Even creepier, was the fact that the "privacy" argument the government used to impose the gag order on me, was to protect the identity of the alleged victim, although the victim and any information pertaining to her was under seal, inaccessible to me or anyone else.

Since I was unable release the identity of the sender with any degree of certainty, and was not prepared to release all of ApolloMedia's records, I could not comply, but turning the tables against the United States, sought to have the record unsealed to see if I, or Annoy.com, was under investigation, and to remove the overly broad and unconstitutional gag order, which represented an unconstitutional prior restraint.

Before their final defeat in oral argument before the U.S. Court of Appeals for the Fifth Circuit in New Orleans, the government sought to retain the gag insofar as it pertains to releasing the identity of the alleged victim in the criminal investigation that launched the case (which had been declared inactive by that stage). They also sought to prevent me from making mention of the institution - the University of Houston - involved in the unmasking of an anonymous identity and upon whose behest they supposedly were acting. They were unsuccessful. The record was unsealed and the gag order was removed.

With the help of my attorneys, my hard fought victory to prevent undue governmental secrecy while protecting and balancing both the public's right to know and an individual's privacy is one of which I am extremely proud.

The current legislation passed by congress is unconstitutionally vague and not worthy of the institutions and their members we elect to protect our constitutional freedoms. Although I am still assessing the future of Annoy.com's specific role in relation to this legislation, I remain committed to exercising the freedom for which we, and so many before us, have worked so hard to ensure.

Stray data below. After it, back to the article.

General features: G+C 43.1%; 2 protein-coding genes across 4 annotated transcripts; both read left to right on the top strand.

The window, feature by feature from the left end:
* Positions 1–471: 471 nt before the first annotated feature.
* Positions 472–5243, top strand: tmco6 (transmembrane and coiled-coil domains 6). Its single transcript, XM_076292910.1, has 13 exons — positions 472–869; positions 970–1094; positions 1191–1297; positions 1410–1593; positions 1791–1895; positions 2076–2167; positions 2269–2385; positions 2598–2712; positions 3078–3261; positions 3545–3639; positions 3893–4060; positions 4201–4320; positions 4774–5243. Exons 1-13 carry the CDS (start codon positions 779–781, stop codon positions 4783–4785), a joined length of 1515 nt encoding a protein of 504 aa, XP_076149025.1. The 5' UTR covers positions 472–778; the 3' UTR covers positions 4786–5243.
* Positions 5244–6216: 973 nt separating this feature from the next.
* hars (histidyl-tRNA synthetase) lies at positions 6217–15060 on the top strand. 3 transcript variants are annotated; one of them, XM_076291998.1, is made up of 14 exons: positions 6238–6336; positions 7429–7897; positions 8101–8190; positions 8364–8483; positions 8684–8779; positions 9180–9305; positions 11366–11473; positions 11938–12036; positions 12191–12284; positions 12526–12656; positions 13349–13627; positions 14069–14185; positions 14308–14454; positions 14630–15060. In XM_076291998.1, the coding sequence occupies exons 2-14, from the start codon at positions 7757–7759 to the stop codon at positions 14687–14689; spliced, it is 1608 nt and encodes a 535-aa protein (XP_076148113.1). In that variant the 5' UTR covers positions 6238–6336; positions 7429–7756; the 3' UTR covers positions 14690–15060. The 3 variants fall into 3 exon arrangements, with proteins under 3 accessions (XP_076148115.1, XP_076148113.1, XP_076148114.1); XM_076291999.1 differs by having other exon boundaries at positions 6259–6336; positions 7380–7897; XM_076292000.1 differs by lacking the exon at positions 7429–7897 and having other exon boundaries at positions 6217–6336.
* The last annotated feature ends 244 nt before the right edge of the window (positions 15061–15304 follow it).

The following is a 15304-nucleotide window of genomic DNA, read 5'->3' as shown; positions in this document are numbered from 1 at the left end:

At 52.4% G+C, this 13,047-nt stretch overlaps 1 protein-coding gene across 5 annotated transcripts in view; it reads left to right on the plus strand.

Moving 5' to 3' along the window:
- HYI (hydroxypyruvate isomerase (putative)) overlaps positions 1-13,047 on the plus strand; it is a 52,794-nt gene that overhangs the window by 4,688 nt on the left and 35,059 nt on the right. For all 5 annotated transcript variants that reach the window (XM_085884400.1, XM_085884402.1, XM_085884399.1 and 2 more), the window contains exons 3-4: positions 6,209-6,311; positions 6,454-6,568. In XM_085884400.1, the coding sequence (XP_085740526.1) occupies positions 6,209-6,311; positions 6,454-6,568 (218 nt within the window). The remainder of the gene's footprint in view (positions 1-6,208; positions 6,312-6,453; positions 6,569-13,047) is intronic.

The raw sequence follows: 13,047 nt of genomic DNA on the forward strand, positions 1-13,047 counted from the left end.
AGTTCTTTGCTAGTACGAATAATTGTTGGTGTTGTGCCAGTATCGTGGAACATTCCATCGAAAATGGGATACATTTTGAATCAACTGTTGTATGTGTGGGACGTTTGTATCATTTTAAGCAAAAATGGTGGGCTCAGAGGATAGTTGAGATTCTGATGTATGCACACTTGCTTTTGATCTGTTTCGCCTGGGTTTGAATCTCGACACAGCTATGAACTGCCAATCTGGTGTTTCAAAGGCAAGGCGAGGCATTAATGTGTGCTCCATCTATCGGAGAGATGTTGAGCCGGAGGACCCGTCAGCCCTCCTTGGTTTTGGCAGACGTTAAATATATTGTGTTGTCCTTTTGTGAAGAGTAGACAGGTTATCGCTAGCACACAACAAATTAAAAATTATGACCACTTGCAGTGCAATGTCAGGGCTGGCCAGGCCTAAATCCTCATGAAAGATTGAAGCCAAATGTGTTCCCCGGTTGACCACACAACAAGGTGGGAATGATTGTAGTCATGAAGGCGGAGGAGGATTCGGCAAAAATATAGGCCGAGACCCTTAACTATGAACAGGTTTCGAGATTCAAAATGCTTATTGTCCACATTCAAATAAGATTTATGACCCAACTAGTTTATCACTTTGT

Stay tuned.

Discuss this story on Annoy.coms Blog


With Intent to Annoy II
January 11, 2006

FAQ: The new 'annoy' law explained
Janaury 11, 2006

Declan McCullagh clarifies...

Perspective: Create an e-annoyance, go to jail
Janaury 11, 2006

Declan McCullagh's Original Article

"Whoever...utilizes any device or software that can be used to originate telecommunications or other types of communications that are transmitted, in whole or in part, by the Internet... without disclosing his identity and with intent to annoy, abuse, threaten, or harass any person...who receives the communications...shall be fined under title 18 or imprisoned not more than two years, or both."

ApolloMedia v. Reno

On January 30, 1997, Annoy.com filed a federal court action seeking declaratory and injunctive relief challenging the provisions of the Communications Decency Act (CDA) of 1996 that criminalized any "indecent" computer communication intended to "annoy" another person. So began a prolonged court battle against Janet Reno and the Clinton Administration that was finally determined by the Supreme Court of the United States of America.

ApolloMedia v. Reno: Background and Context

ApolloMedia v. Reno: Media Coverage, Criticism and Analysis

ApolloMedia v. Reno: The Legal Documents